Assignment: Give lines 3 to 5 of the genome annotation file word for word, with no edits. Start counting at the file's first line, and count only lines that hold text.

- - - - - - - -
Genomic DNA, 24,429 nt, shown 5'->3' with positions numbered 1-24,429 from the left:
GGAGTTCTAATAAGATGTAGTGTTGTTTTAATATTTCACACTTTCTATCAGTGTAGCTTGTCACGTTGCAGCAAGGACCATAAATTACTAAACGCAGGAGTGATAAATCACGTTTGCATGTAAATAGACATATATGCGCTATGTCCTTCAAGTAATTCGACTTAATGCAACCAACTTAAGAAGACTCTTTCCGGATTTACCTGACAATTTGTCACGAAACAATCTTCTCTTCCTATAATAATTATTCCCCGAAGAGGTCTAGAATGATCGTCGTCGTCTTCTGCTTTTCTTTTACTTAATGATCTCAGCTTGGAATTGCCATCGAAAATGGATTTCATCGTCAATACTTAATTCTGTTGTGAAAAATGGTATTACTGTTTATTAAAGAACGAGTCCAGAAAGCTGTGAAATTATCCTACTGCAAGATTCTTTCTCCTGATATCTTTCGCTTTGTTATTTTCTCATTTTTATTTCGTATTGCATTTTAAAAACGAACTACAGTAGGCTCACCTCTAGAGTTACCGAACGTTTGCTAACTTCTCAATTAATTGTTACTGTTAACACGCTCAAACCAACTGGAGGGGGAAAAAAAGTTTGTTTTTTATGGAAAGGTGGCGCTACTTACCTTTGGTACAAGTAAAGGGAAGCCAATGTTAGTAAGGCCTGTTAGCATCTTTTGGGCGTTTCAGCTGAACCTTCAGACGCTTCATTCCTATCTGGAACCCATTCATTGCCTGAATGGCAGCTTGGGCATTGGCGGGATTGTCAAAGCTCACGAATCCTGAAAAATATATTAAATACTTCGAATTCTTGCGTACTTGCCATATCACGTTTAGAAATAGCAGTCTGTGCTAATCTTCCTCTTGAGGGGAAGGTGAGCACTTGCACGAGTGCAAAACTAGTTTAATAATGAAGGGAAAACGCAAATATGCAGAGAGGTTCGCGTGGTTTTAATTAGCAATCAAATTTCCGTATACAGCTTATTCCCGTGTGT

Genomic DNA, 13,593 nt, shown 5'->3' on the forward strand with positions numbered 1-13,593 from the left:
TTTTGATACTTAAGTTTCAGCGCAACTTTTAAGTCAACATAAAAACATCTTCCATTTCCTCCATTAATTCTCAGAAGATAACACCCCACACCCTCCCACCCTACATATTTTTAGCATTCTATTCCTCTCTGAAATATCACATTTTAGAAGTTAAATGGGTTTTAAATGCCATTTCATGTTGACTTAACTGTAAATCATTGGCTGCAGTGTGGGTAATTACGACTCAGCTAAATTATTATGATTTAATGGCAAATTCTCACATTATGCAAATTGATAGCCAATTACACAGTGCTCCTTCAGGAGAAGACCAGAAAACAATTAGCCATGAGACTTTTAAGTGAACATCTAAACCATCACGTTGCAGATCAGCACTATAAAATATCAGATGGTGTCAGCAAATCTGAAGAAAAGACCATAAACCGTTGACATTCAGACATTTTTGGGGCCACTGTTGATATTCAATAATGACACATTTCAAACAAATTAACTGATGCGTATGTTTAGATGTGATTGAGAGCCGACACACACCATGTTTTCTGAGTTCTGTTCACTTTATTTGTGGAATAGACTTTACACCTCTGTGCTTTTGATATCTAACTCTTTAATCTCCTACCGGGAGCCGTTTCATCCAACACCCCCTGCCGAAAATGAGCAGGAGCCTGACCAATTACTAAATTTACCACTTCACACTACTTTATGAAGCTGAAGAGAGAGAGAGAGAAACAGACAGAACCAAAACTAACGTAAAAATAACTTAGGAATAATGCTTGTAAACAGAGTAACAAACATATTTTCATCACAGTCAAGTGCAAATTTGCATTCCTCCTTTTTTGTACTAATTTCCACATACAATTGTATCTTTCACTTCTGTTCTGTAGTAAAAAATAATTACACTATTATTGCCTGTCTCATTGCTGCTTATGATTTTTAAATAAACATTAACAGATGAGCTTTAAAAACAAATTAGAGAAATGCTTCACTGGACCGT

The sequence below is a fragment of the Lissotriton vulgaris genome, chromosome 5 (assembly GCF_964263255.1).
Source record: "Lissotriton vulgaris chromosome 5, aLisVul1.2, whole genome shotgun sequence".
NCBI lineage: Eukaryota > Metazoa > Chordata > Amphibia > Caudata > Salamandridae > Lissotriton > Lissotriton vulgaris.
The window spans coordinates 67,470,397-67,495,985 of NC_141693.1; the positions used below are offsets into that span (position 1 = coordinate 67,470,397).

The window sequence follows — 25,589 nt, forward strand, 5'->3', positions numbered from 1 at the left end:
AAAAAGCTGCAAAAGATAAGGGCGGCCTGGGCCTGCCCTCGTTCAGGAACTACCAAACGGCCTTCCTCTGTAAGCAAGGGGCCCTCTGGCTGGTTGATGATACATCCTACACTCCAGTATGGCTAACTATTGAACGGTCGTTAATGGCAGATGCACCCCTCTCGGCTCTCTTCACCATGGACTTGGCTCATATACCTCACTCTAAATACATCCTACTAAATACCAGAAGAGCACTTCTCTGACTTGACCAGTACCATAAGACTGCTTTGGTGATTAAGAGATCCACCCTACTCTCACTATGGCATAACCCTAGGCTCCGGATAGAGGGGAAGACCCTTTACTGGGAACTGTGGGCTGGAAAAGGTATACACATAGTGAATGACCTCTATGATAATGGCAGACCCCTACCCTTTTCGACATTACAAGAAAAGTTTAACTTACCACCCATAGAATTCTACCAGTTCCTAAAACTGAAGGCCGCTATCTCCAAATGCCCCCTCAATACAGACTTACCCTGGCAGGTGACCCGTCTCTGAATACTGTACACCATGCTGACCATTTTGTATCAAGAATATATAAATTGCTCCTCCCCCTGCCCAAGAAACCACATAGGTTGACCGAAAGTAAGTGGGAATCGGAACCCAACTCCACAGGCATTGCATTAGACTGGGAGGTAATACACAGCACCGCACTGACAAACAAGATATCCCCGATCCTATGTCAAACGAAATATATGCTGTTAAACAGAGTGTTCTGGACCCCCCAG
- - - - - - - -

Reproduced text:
Genomic DNA, 13,593 nt, shown 5'->3' on the forward strand with positions numbered 1-13,593 from the left:
TTTTGATACTTAAGTTTCAGCGCAACTTTTAAGTCAACATAAAAACATCTTCCATTTCCTCCATTAATTCTCAGAAGATAACACCCCACACCCTCCCACCCTACATATTTTTAGCATTCTATTCCTCTCTGAAATATCACATTTTAGAAGTTAAATGGGTTTTAAATGCCATTTCATGTTGACTTAACTGTAAATCATTGGCTGCAGTGTGGGTAATTACGACTCAGCTAAATTATTATGATTTAATGGCAAATTCTCACATTATGCAAATTGATAGCCAATTACACAGTGCTCCTTCAGGAGAAGACCAGAAAACAATTAGCCATGAGACTTTTAAGTGAACATCTAAACCATCACGTTGCAGATCAGCACTATAAAATATCAGATGGTGTCAGCAAATCTGAAGAAAAGACCATAAACCGTTGACATTCAGACATTTTTGGGGCCACTGTTGATATTCAATAATGACACATTTCAAACAAATTAACTGATGCGTATGTTTAGATGTGATTGAGAGCCGACACACACCATGTTTTCTGAGTTCTGTTCACTTTATTTGTGGAATAGACTTTACACCTCTGTGCTTTTGATATCTAACTCTTTAATCTCCTACCGGGAGCCGTTTCATCCAACACCCCCTGCCGAAAATGAGCAGGAGCCTGACCAATTACTAAATTTACCACTTCACACTACTTTATGAAGCTGAAGAGAGAGAGAGAGAAACAGACAGAACCAAAACTAACGTAAAAATAACTTAGGAATAATGCTTGTAAACAGAGTAACAAACATATTTTCATCACAGTCAAGTGCAAATTTGCATTCCTCCTTTTTTGTACTAATTTCCACATACAATTGTATCTTTCACTTCTGTTCTGTAGTAAAAAATAATTACACTATTATTGCCTGTCTCATTGCTGCTTATGATTTTTAAATAAACATTAACAGATGAGCTTTAAAAACAAATTAGAGAAATGCTTCACTGGACCGT

The sequence below is a fragment of the Lissotriton vulgaris genome, chromosome 5 (assembly GCF_964263255.1).